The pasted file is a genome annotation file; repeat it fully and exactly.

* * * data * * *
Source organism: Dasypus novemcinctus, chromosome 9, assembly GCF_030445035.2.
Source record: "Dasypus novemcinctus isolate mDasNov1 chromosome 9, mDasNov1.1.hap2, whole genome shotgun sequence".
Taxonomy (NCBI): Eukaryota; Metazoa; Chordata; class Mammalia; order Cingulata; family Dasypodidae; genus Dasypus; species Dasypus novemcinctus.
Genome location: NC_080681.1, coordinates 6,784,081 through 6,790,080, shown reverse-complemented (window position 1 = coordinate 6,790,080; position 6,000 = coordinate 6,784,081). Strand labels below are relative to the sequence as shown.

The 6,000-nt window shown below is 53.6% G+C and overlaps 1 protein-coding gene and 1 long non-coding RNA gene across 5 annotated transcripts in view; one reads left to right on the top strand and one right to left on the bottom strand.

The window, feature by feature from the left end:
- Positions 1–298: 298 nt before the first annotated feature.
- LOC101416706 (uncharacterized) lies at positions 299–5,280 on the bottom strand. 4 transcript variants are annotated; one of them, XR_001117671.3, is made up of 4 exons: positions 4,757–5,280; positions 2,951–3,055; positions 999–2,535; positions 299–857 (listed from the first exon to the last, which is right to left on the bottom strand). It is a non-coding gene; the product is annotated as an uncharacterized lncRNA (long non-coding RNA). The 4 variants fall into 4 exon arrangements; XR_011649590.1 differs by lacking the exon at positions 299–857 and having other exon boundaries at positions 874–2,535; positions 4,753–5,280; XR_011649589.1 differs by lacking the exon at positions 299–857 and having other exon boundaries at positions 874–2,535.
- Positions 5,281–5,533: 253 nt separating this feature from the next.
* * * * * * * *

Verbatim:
Source organism: Dasypus novemcinctus, chromosome 9, assembly GCF_030445035.2.
Source record: "Dasypus novemcinctus isolate mDasNov1 chromosome 9, mDasNov1.1.hap2, whole genome shotgun sequence".
Taxonomy (NCBI): Eukaryota; Metazoa; Chordata; class Mammalia; order Cingulata; family Dasypodidae; genus Dasypus; species Dasypus novemcinctus.
Genome location: NC_080681.1, coordinates 6,784,081 through 6,790,080, shown reverse-complemented (window position 1 = coordinate 6,790,080; position 6,000 = coordinate 6,784,081). Strand labels below are relative to the sequence as shown.

The 6,000-nt window shown below is 53.6% G+C and overlaps 1 protein-coding gene and 1 long non-coding RNA gene across 5 annotated transcripts in view; one reads left to right on the top strand and one right to left on the bottom strand.

The window, feature by feature from the left end:
- Positions 1–298: 298 nt before the first annotated feature.
- LOC101416706 (uncharacterized) lies at positions 299–5,280 on the bottom strand. 4 transcript variants are annotated; one of them, XR_001117671.3, is made up of 4 exons: positions 4,757–5,280; positions 2,951–3,055; positions 999–2,535; positions 299–857 (listed from the first exon to the last, which is right to left on the bottom strand). It is a non-coding gene; the product is annotated as an uncharacterized lncRNA (long non-coding RNA). The 4 variants fall into 4 exon arrangements; XR_011649590.1 differs by lacking the exon at positions 299–857 and having other exon boundaries at positions 874–2,535; positions 4,753–5,280; XR_011649589.1 differs by lacking the exon at positions 299–857 and having other exon boundaries at positions 874–2,535.
- Positions 5,281–5,533: 253 nt separating this feature from the next.